Finally, the team converted the models into a uniform format regardless of the original training framework, allowing them to optimize the serving code for each type of model. Overall, the team's efforts resulted in a scalable, efficient, and reliable real-time prediction service.
The real-time inference was my favorite thing to work on. And I think, by the end of it, we also were able to file a patent on it. So, it was a great engineering feature that we added to the platform. It was the most used feature, actually. We were doing double-digit, millions of predictions per day and so it was very, very satisfying to see that getting used by so many customers.
We found this interesting blog on ML Lakes and the Salesforce's Data Platform`s architecture:
Optimization of models for enterprise AI
They heavily benchmarked models and aimed to stay within the bounds of widely supported operators and other operations within a framework to ensure easy conversion. Custom operators were a high-friction conversion and required a high touch approach, but the team found that 95% of use cases were easily solved by off-the-shelf models that did not require novel techniques. This allowed them to optimize for the majority of use cases and spend time on the remaining 5% of models that were not as widely used.
Arpeet also noted that frameworks such as Onyx, Triton, and NVIDIA's Inference Server have made significant strides in standardizing model formats and benchmarking, making them valuable tools for large real-time inference use cases.
Security and Reliability Measures in Salesforce AI Platform
- Approval workflows: Prior to deploying the model in production, there were approval workflows around the dataset to ensure data privacy.
- Security Isolation: Production environment was completely isolated and had certifications like HIPAA and ISO compliance.
- Multi-tenancy: Auth covered all of the tenants to ensure only one particular customer could access their own data.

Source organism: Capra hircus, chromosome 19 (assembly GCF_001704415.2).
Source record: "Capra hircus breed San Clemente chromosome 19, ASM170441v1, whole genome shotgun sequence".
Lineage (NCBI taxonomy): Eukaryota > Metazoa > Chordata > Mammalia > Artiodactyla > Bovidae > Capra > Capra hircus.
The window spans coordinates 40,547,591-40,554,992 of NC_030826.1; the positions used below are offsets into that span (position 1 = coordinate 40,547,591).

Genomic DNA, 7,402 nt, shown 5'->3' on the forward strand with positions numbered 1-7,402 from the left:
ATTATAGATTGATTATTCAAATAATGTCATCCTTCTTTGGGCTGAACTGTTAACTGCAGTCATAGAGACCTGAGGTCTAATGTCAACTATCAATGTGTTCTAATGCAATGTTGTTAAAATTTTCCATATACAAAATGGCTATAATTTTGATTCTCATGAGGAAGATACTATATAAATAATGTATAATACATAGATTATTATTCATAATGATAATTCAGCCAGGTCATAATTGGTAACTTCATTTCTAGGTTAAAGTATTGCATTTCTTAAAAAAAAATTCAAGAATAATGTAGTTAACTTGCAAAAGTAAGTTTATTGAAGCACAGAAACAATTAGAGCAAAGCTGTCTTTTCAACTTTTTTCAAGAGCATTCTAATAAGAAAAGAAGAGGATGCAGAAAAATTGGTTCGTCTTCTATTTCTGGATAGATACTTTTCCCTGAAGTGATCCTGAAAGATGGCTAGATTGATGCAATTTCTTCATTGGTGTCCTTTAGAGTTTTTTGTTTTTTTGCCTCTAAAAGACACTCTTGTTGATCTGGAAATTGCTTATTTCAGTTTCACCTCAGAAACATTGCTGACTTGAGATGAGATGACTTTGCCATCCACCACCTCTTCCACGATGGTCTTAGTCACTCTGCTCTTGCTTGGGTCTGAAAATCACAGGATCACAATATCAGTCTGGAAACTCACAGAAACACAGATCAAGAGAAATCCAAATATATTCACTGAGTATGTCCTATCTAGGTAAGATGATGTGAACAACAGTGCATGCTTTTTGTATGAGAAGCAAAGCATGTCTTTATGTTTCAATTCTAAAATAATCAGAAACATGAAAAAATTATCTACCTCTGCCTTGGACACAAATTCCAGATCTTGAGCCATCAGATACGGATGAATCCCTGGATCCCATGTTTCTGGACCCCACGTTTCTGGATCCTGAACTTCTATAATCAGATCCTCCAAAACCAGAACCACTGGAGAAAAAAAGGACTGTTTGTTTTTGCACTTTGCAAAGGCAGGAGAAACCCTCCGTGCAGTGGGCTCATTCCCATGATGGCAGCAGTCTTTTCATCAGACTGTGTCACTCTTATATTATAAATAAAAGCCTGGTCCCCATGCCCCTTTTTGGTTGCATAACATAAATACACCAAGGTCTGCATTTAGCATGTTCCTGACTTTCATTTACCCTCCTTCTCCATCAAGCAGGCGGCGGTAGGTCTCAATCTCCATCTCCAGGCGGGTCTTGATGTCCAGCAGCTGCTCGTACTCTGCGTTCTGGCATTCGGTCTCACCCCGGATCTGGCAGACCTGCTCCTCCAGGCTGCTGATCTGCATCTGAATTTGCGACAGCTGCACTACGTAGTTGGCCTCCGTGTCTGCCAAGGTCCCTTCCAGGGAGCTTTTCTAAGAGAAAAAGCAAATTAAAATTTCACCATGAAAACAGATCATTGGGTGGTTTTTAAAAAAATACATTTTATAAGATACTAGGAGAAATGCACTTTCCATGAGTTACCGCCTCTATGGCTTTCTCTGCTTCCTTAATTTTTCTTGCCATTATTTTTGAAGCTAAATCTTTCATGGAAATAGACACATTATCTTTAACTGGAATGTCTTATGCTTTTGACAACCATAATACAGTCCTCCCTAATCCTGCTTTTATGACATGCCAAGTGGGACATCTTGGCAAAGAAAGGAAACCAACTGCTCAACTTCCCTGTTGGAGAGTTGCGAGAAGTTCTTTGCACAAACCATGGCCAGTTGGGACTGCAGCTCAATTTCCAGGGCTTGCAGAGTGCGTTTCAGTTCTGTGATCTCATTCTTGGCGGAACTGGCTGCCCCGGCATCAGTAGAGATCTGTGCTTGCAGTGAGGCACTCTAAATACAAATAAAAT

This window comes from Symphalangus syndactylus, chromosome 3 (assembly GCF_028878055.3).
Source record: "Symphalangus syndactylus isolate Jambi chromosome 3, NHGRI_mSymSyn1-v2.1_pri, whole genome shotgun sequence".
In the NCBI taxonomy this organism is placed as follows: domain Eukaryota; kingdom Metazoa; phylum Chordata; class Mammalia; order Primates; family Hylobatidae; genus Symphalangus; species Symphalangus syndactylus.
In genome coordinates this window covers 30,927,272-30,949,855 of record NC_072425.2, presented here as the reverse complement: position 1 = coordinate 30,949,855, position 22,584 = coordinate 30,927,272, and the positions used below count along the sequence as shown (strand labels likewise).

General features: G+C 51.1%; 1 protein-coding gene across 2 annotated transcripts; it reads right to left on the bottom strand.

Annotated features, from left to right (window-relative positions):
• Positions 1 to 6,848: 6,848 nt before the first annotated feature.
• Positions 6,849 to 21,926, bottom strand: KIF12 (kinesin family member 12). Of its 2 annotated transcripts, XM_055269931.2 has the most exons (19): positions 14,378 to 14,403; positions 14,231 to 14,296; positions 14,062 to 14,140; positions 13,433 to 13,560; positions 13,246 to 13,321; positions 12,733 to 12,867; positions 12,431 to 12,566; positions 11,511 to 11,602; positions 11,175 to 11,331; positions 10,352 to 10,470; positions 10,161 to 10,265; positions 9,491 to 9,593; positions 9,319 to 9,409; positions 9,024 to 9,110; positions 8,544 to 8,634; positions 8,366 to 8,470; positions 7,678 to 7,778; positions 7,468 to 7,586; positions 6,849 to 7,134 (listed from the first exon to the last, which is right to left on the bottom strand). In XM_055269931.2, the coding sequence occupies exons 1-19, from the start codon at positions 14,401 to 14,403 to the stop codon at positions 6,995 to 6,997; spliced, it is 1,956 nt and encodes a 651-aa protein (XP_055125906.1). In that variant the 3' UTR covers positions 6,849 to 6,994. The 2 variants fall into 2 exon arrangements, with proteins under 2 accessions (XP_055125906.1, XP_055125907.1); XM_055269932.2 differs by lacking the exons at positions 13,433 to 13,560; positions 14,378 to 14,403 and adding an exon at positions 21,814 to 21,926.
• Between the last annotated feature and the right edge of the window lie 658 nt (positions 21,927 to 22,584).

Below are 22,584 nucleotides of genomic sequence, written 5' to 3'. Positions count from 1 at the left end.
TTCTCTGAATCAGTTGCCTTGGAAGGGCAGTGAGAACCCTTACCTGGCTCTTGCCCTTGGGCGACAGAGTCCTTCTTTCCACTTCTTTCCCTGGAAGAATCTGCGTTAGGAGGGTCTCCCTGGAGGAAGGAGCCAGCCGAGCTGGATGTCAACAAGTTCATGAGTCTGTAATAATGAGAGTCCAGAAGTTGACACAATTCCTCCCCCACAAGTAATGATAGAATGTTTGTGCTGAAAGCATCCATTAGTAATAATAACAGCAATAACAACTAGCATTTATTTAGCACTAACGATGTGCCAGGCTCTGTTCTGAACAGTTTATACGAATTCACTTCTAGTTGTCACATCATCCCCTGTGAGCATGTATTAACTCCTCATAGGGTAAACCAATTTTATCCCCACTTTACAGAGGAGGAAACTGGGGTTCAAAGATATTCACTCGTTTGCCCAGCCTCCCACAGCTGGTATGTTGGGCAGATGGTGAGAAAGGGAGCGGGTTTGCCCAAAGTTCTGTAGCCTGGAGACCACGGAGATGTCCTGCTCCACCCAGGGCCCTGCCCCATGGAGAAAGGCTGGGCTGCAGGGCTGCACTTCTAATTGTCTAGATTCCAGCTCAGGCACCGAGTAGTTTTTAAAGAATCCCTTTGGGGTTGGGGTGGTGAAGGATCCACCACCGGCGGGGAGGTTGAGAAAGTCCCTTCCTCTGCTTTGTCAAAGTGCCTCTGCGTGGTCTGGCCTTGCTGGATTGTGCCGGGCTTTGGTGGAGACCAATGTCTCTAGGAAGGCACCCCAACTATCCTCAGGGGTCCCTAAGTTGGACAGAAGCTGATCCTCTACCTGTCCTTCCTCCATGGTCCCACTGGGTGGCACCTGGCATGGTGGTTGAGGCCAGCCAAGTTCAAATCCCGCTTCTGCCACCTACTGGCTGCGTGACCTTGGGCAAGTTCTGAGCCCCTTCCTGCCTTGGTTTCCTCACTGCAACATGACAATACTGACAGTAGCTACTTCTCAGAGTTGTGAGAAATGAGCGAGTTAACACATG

- Redundancy and High Availability: Sufficient redundancy and high availability measures were built into the platform to ensure reliability.
ML Infrastructure Platform vs Software Deployment Platform
Machine learning infrastructure platforms and software deployment platforms have a lot in common, according to the discussion between Anuraag and Arpeet. Here are the key takeaways:
- Similarities: Both require a data layer, compute layer, orchestration layer, auth service and API gateway, and backend service. The backend service may run analytics or data engineering workload in a standard infrastructure, while in ML infrastructure, it runs an ML workload.
- Differences: The ML infrastructure may have a data lake or an ML lake for an ML workload, while standard infrastructure may not require that. The ML infrastructure may also use specialized orchestration systems.
- Tooling: The tooling in both infrastructure platforms is different. ML infrastructure may require specialized tools for orchestration, while standard infrastructure may use simpler ones. However, the deployment tool for both infrastructure platforms is the same in most cases, especially when deploying on a Kubernetes cluster.
Overall, there is no significant difference between machine learning infrastructure platforms and software deployment platforms, except for the nature of the workload and the tooling required for orchestration.
Additional Thoughts from Arpeet
MLOps: Build vs Buy
- Use available alternatives that provide many features out of the box when building ML infrastructure for midsize companies and startups.
- For early-stage startups, use simple Python scripts, train on one machine with multiple GPUs, and implement some form of orchestration to save costs.
- For established ML workflows in small to midsize companies, use open-source tools directly, but consider using an out-of-the-box solution like TrueFoundry.
Advice for ML Engineers
I think I would say that focusing on a niche at this point, in terms of, either operationalizing a large-scale AI workflow is probably going to be the next set of one of difficult challenges.
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TrueFoundry is a ML Deployment PaaS over Kubernetes to speed up developer workflows while allowing them full flexibility in testing and deploying models while ensuring full security and control for the Infra team. Through our platform, we enable Machine learning Teams to deploy and monitor models in 15 minutes with 100% reliability, scalability, and the ability to roll back in seconds - allowing them to save cost and release Models to production faster, enabling real business value realisation.